4ee41ce9c9b1df6dc9b8d4699166aa4710cd0d73 Resistance and Atripla: Understanding how HIV resistance develops and the implications for patients on Atripla. | Healththerphynews.com
Mon. May 27th, 2024
Resistance and Atripla

In understanding HIV resistance and its implications, we must first identify the factors influencing the condition. Resistance to HIV medication typically occurs when the virus mutates and is therefore capable of resisting the attacking mechanism of the drugs. A primary cause for the concern includes non-adherence to the medication regiment, where drug concentrations may become sub-optimal, providing an opportunity for the virus to mutate. Among the many treatment strategies to manage HIV, governments, and healthcare professionals continue to advocate Antiretroviral therapy (ART), with Atripla leading the list, despite the concerns about the Atripla price.

The Science Behind Atripla

Atripla, a combination medication, is made up of three drugs: Efavirenz, Emtricitabine, and Tenofovir Disoproxil Fumarate. Running on two different mechanisms, these inhibit the HIV replication process. Emtricitabine and Tenofovir are nucleoside reverse transcriptase inhibitors (NRTIs) that function by integrating themselves into the HIV’s DNA structure, thereby terminating its completion and disrupting replication. Efavirenz, a non-nucleoside reverse transcriptase inhibitor (NNRTI), binds to the reverse transcriptase enzyme, shaping changes and inhibiting the HIV replication process.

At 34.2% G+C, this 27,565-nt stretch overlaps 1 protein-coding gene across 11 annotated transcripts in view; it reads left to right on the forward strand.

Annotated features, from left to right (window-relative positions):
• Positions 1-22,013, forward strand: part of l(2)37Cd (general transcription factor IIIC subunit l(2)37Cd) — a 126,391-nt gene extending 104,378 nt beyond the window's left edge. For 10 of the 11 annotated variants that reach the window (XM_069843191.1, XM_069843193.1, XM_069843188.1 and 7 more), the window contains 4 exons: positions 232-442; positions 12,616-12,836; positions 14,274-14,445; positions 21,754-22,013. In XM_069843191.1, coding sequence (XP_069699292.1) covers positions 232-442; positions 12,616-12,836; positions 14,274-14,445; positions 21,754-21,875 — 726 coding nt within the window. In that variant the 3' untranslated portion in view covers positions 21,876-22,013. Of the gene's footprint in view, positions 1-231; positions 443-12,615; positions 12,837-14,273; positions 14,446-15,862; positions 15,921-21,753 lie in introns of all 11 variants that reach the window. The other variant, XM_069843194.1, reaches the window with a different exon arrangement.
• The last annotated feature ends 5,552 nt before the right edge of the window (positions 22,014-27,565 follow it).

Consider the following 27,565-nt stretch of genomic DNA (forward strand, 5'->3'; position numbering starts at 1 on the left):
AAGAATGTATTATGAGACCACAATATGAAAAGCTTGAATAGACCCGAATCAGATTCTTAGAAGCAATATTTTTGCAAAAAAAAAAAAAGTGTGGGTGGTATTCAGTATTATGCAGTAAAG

However, just as with other drugs, long-term usage of Atripla might lead to the development of resistance. Studies have shown that these include mutations associated with resistance to NNRTIs and/or NRTIs, which may be the reason behind switched regimens. In terms of managing resistance, regular monitoring of viral load is essential. When HIV is resistant to one drug in a class, there is a chance it can also be resistant to other drugs in the same class. This might be more likely with some classes of HIV drugs, like NNRTIs, which includes Efavirenz, a key component of Atripla.

When resistance occurs, patients may be advised to switch to other HIV drugs to ensure their treatment remains effective. Regular viral load testing helps ensure that a prescribed regimen is controlling the virus. If the test shows the regimen is no longer working (possibly due to resistance), new drugs from different classes can be utilized.

As the war against HIV continues, Border Free Supply remains at the forefront offering a reliable source of HIV treatment options. Understanding how resistance develops and affects drug efficacy is a vital step toward long-term, successful HIV treatment. With the current progress in research and development in this area, the medical community believes that HIV can be managed more effectively, with personalized strategies to counter resistance.

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